Drink

    Senior Member
    English - New England, Russian - Moscow
    Actually, I think I mixed things up. I got it backwards. I think the new theory is actually that while the distinction was lost in Hebrew, Greek had already had the names of cities like Gaza and Gomorrah in its vocabulary. Or else got it from another language such as Arabic. (So Arabic more likely influenced Greek, and not the other way around.)

    So this whole thing is moot now anyway, but nevertheless, I still have these things to say:

    What makes you believe it was borrowed only by literary Arabic and only due to the Bible? And why would spoken Arabic borrow it from Greek specifically? These are just assumptions you're making. They're not impossible but not particularly well founded either. The area was under Greek rule but Greek was not what most people spoke as their vernacular. And it's not like the Greeks built Gaza or Arabic speakers only arrived after the Greeks. Both the city and the language's presence in the area predate the Greeks by many centuries.

    Well when I say borrowed from Greek, it doesn't necessarily mean directly from Greek. It could have passed through Aramaic/Syriac as most Greek words did.

    But then again, I wouldn't rule out a direct borrowing either, because after all, when you're ruling class speaks a language, you end up interacting with it.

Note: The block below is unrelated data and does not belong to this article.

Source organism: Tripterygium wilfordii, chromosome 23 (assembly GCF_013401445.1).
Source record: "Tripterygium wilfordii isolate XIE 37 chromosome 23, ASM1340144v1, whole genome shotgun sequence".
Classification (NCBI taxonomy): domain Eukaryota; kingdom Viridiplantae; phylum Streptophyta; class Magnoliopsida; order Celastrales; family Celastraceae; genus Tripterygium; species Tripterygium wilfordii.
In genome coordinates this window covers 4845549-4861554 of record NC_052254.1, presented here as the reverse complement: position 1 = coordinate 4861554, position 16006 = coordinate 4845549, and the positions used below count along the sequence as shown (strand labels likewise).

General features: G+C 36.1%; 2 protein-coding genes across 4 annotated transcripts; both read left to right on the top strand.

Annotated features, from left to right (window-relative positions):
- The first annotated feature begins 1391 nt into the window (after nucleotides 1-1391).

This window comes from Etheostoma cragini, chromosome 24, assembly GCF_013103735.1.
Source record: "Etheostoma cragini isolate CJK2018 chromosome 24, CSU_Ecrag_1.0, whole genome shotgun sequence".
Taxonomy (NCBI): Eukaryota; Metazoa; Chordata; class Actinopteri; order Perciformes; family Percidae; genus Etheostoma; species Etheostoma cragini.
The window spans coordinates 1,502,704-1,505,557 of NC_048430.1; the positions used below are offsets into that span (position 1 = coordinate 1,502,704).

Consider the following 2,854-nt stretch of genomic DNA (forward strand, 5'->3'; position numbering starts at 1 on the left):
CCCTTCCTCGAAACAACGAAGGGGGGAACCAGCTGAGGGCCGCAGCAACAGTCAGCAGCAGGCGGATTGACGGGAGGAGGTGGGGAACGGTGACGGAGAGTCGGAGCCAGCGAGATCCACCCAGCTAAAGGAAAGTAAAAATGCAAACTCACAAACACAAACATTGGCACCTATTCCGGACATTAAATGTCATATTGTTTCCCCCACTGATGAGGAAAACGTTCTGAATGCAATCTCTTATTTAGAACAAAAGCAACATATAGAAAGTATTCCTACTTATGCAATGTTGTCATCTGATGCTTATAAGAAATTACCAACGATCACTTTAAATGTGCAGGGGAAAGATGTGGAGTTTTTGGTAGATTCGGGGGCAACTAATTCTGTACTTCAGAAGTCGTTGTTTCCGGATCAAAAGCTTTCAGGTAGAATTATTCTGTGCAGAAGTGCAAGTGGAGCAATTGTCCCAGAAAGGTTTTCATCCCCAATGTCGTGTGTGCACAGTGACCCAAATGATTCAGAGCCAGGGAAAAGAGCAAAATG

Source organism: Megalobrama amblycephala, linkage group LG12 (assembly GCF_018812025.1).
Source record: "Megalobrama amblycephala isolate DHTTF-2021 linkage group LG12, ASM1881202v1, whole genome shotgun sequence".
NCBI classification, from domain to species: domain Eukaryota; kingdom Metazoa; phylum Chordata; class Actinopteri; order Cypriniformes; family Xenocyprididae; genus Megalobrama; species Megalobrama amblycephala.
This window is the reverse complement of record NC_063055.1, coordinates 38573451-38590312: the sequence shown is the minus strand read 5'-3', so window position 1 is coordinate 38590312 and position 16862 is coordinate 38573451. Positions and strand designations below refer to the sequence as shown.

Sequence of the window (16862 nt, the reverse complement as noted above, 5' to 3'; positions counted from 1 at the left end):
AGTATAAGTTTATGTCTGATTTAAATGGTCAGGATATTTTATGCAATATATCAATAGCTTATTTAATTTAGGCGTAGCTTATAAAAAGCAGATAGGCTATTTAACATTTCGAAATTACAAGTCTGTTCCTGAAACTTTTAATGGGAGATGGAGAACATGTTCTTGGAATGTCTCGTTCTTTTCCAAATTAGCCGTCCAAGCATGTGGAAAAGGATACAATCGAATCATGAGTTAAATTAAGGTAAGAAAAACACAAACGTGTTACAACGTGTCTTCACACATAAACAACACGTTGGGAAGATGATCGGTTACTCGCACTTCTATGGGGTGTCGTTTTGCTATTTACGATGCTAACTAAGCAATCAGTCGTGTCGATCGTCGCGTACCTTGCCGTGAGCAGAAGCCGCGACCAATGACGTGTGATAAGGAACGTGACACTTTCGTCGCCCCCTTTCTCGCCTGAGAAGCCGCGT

I understand, but these don't really sound like unsurmountable difficulties to be honest.

    Actually that is the very definition of an insurmountable difficulty. The theory claims that the Greek gamma maintains the distinction, except that the distinction is not able to actual distinguish. It's not a distinction then.

    More likely that the general ע sound was somewhere between ע and "gh".
     

    Wadi Hanifa

    Senior Member
    Arabic
    Ok, then it may be that I've understood the claim in a weaker sense than you have, i.e. not that there is a 1:1 correspondence between the Greek Gs and Hebrew ghayn but that the Gs are evidence that some ghayns were retained for certain words (e.g. proper names) or at least that a memory of how these words were originally rendered survived among the Jewish scholars that worked on the Septuagint.

    Or it could be that Hebrew was in a transitional phase where the shift was not yet uniform or consistent, a modified version perhaps of what you said here:

    More likely that the general ע sound was somewhere between ע and "gh".

    That said, it could very well be (as you hinted above) that Greeks knew these names from earlier contacts with the Canaanites/Phoenicians when their languages still retained the ghayn. This is beyond my ability to assess but it does sound plausible. (This wouldn't explain 'Gomorrah' though since it's a mythical place that I wouldn't expect the Greeks to know about except from the Bible!)
     
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    Abaye

    Senior Member
    Hebrew
    There's something interesting about Arabic names of Hebrew/Canaanite cities: it looks like pre- Canaanite Vowel Shift. E.g Yafa and not Yafo (or Yafu?). 3akka and not 3akko (or 3akku?). 3amman and not (Rabat) 3ammon (or 3ammun?). So Arabs may have had old traditions for these names, older than Greek presence in the area (and the LXX), older than late Biblical Hebrew. This may have as well implications on the history of ghayin vs. 3ayin in toponyms.